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After the dough has doubled in size, punch it down (that means just pressing some of the air out of it with your knuckles). Turn the dough out onto a floured worktop and divide into 12 equally sized pieces. You can do this by weight if you’d like—just weigh the dough and divide by 12. Or you can do this by eye. The best way is to first divide the dough in half and then into six pieces per half.

Roll each section into a 16-inch long rope. Then place six ropes parallel to one another on a greased baking sheet and pinch them together at the top.

Step 6: How to Braid Challah Bread

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To braid, take the rope on the far right and carry it over the two ropes beside it, then slip it under the middle rope and carry it over the last two ropes. Lay the rope down parallel to the other ropes; it is now on the far left side. Repeat these steps, starting with that far-left rope until you reach the end.

As the braid moves to the left, you can pick up the loaf and recenter it on your work surface as needed. Pinch ends to seal and tuck under. Then repeat the process all over again with your second set of ropes.

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Editor’s tip: If braiding six strands seems like a bit too much, start braiding with just three strands. Your bread will still be very pretty.

Step 7: Proof Again and Bake

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After all the hard work of braiding, cover the loaves and let them rise until they’re doubled in size—about an hour.

Once the loaves have grown, create your egg wash by whisking the remaining egg whites, a tablespoon of water and a teaspoon of honey together. Brush over the loaves with a pastry brush then sprinkle with sesame seeds. Bake at 350ºF until golden brown—about 30 to 40 minutes. Here’s how you’ll know the bread is done.

Remove from the sheet pan and place on a wire rack to cool before slicing and serving.

Store your bread in a bag or in a bread box for best results. Since it’s scratch-made, it will go stale faster than the loaves you find at the store. If you can’t finish the bread within a few days, you can freeze it.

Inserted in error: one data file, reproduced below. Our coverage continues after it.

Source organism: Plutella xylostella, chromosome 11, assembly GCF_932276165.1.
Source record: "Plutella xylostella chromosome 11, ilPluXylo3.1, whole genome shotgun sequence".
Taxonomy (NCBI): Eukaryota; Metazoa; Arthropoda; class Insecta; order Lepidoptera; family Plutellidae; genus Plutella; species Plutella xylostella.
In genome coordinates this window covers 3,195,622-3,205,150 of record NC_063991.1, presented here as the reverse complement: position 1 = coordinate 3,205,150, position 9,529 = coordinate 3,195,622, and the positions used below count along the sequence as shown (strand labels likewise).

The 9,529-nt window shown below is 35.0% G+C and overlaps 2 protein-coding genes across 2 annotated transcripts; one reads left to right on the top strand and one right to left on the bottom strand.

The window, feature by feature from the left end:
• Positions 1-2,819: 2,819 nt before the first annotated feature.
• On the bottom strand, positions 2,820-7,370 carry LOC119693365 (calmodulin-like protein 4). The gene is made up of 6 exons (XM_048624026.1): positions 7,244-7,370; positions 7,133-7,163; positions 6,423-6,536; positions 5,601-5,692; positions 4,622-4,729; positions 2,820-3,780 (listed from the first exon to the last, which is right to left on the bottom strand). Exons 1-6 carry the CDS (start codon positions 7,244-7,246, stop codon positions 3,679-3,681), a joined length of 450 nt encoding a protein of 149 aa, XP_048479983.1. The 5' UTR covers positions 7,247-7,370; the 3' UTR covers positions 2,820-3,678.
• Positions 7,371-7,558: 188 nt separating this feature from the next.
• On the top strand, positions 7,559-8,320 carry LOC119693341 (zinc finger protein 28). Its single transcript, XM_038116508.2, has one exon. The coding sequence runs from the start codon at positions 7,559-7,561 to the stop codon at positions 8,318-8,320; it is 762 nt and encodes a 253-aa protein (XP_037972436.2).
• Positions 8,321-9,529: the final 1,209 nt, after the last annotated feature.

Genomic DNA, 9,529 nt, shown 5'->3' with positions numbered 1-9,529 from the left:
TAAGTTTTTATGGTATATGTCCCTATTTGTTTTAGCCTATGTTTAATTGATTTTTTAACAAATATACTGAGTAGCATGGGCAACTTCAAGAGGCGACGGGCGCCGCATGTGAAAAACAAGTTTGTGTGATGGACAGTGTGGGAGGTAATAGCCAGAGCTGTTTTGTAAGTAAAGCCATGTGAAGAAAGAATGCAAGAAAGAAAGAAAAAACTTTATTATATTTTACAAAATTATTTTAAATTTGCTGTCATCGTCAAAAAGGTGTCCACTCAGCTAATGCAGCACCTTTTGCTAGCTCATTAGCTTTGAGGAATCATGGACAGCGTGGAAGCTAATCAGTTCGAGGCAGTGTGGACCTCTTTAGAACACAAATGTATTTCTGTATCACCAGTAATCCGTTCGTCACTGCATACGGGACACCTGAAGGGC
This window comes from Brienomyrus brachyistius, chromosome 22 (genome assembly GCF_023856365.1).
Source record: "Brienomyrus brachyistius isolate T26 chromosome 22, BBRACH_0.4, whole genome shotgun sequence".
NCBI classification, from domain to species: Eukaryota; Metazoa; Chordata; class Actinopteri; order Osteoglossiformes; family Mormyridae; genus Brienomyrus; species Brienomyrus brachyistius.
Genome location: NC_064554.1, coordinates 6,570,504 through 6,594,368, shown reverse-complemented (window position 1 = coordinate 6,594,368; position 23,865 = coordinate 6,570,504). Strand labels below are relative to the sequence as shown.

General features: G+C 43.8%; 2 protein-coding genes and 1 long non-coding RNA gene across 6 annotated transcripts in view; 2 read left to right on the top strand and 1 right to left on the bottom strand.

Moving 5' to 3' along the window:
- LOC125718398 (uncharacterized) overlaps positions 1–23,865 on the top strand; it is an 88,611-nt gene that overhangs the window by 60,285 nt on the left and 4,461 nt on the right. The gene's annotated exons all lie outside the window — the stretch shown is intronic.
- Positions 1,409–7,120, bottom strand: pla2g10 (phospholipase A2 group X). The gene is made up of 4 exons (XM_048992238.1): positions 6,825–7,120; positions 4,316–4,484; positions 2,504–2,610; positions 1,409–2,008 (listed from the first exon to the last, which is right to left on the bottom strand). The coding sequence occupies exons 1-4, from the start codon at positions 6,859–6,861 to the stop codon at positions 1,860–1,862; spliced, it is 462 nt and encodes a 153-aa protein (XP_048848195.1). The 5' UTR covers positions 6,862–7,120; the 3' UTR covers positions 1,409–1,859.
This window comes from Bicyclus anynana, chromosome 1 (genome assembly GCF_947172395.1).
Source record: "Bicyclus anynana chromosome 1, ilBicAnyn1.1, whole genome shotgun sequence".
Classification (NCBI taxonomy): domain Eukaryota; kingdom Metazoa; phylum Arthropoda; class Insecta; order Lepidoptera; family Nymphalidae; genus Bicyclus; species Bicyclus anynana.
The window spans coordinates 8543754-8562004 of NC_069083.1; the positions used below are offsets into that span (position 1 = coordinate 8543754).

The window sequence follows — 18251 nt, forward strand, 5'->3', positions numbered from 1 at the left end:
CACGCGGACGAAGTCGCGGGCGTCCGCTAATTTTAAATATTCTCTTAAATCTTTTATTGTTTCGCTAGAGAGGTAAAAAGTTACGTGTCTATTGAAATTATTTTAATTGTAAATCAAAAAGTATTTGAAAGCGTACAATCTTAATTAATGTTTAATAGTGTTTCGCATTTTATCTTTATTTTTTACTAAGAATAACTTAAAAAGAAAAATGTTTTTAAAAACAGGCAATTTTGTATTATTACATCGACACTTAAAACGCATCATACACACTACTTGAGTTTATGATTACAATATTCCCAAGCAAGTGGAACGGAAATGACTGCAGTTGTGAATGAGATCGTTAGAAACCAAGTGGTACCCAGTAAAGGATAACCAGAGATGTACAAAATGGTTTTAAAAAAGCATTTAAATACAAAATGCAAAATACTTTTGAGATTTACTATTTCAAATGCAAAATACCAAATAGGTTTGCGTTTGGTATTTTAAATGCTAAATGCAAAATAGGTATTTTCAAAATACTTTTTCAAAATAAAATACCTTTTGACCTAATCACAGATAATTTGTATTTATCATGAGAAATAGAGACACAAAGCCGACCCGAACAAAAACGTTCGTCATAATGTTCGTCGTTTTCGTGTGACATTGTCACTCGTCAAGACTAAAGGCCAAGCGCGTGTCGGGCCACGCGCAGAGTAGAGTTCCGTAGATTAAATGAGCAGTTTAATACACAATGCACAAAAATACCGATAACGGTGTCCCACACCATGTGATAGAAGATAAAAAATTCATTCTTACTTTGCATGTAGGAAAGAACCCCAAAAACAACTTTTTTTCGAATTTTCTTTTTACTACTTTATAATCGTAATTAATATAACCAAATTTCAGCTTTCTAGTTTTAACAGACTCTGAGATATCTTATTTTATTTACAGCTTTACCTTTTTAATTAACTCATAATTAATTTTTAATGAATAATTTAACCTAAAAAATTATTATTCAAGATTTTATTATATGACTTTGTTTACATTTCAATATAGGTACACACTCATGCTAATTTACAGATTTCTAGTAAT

How to Eat Challah

When it comes to serving challah, you can just slice it and add it to your table’s breadbasket. But you can serve challah up plenty of other ways, too.

  • Honey and jam: Drizzle challah with a bit of honey or top with fresh jam. It goes especially well with this recipe.
  • Toast it: You can slice up challah just like a regular loaf of bread and toast it up for breakfast or use it for a sandwich.
  • French toast: You can turn challah into French toast. This method is especially good when you notice your loaf going a bit stale.
  • Bread pudding: Again, if you notice the bread is going a bit stale, transform it into a great bread pudding for dessert.

How to Customize Challah

Challah is made for many Jewish holidays, though the shapes may change.

  • Rosh Hashanah: It’s traditional to make a round challah to symbolize continuity.
  • Purim: Smaller triangular loaves are made to symbolize Haman’s hat.
  • Shabbat: Standard braided loaves like this one are most common.

When you work with a great basic challah recipe, it’s easy to customize it to suit your tastes and the occasion.

  • Raisins and dried fruit: Raisins symbolize sweetness and happiness, so include them when celebrating joyous holidays.
  • Poppy seeds and sesame seeds: Sprinkle these on top to symbolize the manna that fell from heaven after the exodus from Egypt.
  • Add shine: A wash of egg whites and honey can be brushed over the top of the loaf before baking for a shiny, golden crust.
  • Zest: Add citrus zest to pump up the flavor.
  • Nuts: Toasted nuts add crunch and flavor. Knead nuts in when you would add the raisins in the above recipe.
  • Spice: Add some cinnamon, cardamom or other warming spices to the dough. You can add spices in addition to nuts, orange zest and raisins. Add it all!
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Jacqueline Weiss
Jacqueline is a blogger and writer, passionate about sharing the latest in helpful tips and trends in food and cooking. In her spare time, you’ll find her trying new restaurants and experimenting in the kitchen.
Lisa Kaminski
Lisa is an associate editor at Taste of Home where she gets to embrace her passion for baking. She pours this love of all things sweet (and sometimes savory) into Bakeable, Taste of Home's baking club. At home, you'll find her working on embroidery and other crafts.